Increase memory limits for IcedTea

Andrew Haley aph at
Thu Oct 11 05:50:57 PDT 2007

Florian Weimer writes:
 > * Andrew Haley:
 > > I'm sorry, but you're just being a bit too obscure for me.  What do
 > > you mean by "it tends to break"?  
 > vm.overcommit_memory=2 makes sure that the out-of-memory killer in the
 > kernel does not need to be run, by being extremely conservative about
 > handing out memory to applications.  Everything which is writeable needs
 > to be backed by its own chunk of RAM or swap space (unless it's a shared
 > mapping which is not copy-on-write, of course).  As a result, you run
 > into out-of-memory errors sooner, but they are much more predictable and
 > can usually be recovered from.
 > > If you could give an example to test, with a description of what you
 > > think should happen and what does happen, then I could talk to the
 > > kernel team.
 > The following instructions are for a machine that has got 4 GB of RAM
 > and 4 GB swap space.  You need to adjust the numbers accordingly if your
 > setup is different.
 > You need a simple Java application that runs indefinitely, for instance:
 > public class Wait {
 >     static public void main(String[] args) throws Exception {
 >     }
 > }
 > Now run
 > /usr/lib/jvm/java-6-sun/bin/java -XX:MaxPermSize=3g Wait
 > in three terminals.  The first two invocations will just wait for
 > input.  The third one will report this error:
 > Error occurred during initialization of VM
 > Could not reserve enough space for object heap
 > Could not create the Java virtual machine.
 > Because of vm.overcommit_memory=2, it does not matter how much of that 3
 > GB the application uses.  You can only create very few VMs if the
 > default heap size is a sizable chunk of your available RAM + swap.
 > How can this be fixed?  Hotspot uses this mmap call to allocate memory:
 > 11408 mmap(NULL, 4255186944, PROT_READ|PROT_WRITE|PROT_EXEC, MAP_PRIVATE|MAP_ANONYMOUS|MAP_NORESERVE, -1, 0) = 0x2aaaaea31000
 > MAP_NORESERVE apparently doesn't do what it's name suggest (reserve some
 > address space, but do not commit to kernel to actually provide backing
 > store for it).

OK, so it's your complaint that MAP_NORESERVE shouldn't reserve memory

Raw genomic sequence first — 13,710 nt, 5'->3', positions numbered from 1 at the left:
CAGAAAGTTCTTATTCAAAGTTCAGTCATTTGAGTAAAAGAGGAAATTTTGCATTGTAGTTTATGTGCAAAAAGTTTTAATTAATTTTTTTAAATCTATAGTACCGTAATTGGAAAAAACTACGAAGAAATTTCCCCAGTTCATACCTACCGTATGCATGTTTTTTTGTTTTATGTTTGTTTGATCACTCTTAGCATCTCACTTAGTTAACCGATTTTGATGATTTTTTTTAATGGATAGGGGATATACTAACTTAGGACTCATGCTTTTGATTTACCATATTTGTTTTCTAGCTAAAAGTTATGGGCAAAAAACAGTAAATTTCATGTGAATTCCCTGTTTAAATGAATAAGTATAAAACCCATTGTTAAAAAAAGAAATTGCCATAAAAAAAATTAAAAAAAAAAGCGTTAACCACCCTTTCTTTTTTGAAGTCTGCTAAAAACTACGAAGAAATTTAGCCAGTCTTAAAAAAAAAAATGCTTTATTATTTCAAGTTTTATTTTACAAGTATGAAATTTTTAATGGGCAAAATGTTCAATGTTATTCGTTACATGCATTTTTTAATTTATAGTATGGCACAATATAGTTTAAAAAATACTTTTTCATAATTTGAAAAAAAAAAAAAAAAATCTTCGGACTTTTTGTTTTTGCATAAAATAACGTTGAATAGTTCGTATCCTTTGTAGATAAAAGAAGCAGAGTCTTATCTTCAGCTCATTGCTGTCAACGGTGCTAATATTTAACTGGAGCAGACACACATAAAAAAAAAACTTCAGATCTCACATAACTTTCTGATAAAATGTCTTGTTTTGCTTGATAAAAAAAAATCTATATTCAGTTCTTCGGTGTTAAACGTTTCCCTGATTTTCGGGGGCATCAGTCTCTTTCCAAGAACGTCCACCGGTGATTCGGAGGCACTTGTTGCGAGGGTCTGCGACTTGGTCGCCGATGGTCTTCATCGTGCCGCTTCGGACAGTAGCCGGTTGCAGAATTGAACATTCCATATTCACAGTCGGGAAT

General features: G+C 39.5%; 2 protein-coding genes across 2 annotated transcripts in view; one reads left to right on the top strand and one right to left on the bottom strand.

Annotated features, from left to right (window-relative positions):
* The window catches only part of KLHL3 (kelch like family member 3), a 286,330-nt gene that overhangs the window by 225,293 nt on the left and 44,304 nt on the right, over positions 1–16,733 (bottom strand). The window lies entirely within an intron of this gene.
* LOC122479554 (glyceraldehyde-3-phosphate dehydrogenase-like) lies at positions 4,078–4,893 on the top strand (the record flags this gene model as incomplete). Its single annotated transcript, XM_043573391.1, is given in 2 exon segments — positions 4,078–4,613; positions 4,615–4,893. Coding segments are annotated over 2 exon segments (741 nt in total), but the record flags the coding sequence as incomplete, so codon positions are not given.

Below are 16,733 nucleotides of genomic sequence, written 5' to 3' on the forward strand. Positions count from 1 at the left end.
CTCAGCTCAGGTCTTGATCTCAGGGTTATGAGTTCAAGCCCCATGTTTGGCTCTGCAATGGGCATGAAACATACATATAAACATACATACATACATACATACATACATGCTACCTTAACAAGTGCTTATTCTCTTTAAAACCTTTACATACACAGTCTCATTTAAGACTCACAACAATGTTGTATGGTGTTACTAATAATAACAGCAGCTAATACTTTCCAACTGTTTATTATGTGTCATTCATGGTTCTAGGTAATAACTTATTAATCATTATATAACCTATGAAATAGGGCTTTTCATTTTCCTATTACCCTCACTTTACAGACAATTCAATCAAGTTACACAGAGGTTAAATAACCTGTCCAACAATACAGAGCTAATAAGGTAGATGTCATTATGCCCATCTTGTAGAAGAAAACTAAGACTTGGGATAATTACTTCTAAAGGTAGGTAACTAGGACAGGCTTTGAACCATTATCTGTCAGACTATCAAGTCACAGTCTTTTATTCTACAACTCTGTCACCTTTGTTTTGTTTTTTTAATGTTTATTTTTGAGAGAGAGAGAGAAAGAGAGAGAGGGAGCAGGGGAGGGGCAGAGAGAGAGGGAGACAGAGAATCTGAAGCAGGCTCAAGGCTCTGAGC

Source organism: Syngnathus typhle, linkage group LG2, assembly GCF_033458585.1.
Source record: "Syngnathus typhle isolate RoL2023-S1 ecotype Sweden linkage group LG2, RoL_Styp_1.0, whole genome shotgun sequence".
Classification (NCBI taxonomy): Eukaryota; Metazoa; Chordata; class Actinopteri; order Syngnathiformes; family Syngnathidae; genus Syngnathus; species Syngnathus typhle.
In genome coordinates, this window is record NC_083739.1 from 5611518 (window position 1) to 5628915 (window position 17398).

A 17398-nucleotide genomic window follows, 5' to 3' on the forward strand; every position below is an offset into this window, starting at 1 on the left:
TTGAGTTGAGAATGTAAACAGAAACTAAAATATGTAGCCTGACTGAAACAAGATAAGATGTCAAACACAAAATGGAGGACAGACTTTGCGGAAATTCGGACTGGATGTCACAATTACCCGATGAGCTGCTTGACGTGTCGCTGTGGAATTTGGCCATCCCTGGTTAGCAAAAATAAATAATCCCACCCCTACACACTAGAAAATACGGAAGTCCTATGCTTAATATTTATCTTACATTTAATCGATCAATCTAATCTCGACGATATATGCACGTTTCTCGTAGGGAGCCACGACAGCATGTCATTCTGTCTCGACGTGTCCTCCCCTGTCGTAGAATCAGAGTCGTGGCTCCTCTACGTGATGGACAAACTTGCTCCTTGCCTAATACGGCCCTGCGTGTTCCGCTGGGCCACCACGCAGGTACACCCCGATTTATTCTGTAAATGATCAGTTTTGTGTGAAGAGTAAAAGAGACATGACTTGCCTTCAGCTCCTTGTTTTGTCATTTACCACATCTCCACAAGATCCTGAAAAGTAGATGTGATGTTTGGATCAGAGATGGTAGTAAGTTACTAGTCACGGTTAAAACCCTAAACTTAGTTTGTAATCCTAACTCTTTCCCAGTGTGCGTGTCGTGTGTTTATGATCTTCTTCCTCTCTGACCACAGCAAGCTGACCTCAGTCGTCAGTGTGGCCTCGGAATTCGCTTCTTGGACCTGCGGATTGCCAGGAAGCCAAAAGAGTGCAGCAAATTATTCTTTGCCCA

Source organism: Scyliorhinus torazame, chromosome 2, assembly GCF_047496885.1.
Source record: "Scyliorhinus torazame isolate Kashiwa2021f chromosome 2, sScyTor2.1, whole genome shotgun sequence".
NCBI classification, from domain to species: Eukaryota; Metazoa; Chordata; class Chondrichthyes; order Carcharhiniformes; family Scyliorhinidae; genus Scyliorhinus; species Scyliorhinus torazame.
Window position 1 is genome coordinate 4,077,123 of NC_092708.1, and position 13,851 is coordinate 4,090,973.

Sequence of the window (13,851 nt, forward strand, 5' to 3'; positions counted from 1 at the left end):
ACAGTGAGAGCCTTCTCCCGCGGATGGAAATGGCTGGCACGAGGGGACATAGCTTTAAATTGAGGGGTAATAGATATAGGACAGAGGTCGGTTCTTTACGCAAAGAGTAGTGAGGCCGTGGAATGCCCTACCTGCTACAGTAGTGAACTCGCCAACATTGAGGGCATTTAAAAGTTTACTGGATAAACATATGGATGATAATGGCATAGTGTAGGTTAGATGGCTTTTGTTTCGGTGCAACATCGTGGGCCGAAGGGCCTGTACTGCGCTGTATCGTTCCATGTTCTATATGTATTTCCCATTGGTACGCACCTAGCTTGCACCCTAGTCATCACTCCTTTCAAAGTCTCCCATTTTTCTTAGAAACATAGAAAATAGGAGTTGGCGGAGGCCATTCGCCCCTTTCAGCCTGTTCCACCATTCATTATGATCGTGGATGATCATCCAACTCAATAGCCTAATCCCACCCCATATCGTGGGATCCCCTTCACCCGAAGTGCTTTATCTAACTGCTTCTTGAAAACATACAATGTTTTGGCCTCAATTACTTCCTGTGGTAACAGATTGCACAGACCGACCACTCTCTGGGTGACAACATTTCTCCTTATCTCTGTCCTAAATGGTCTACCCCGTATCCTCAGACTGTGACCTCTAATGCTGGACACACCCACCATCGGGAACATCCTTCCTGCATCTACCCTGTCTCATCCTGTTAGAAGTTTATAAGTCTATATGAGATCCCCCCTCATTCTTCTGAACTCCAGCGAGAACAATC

even if overcommit_memory = 2 ?  That isn't what the documentation


              Do not reserve swap space for this mapping.  When swap
              space is reserved, one has the guarantee that it is
              possible to modify the mapping.  When swap space is not
              reserved one might get SIGSEGV upon a write if no
              physical memory is available.  See also the discussion
              of the file /proc/sys/vm/overcommit_memory in proc(5).


              This file contains the kernel virtual memory accounting mode. Values are:
              0: heuristic overcommit (this is the default)
              1: always overcommit, never check
              2: always check, never overcommit
              In mode 0, calls of mmap(2) with MAP_NORESERVE set are
              not checked, and the default check is very weak, leading
              to the risk of getting a process "OOM- killed".  Under
              Linux 2.4 any non-zero value implies mode 1.  In mode 2
              (available since Linux 2.6), the total virtual address
              space on the system is limited to (SS + RAM*(r/100)),
              where SS is the size of the swap space, and RAM is the
              size of the physical memory, and r is the contents of
              the file /proc/sys/vm/overcommit_ratio.

This suggests to me that in Mode 2 the system is doing what it's
supposed to do.


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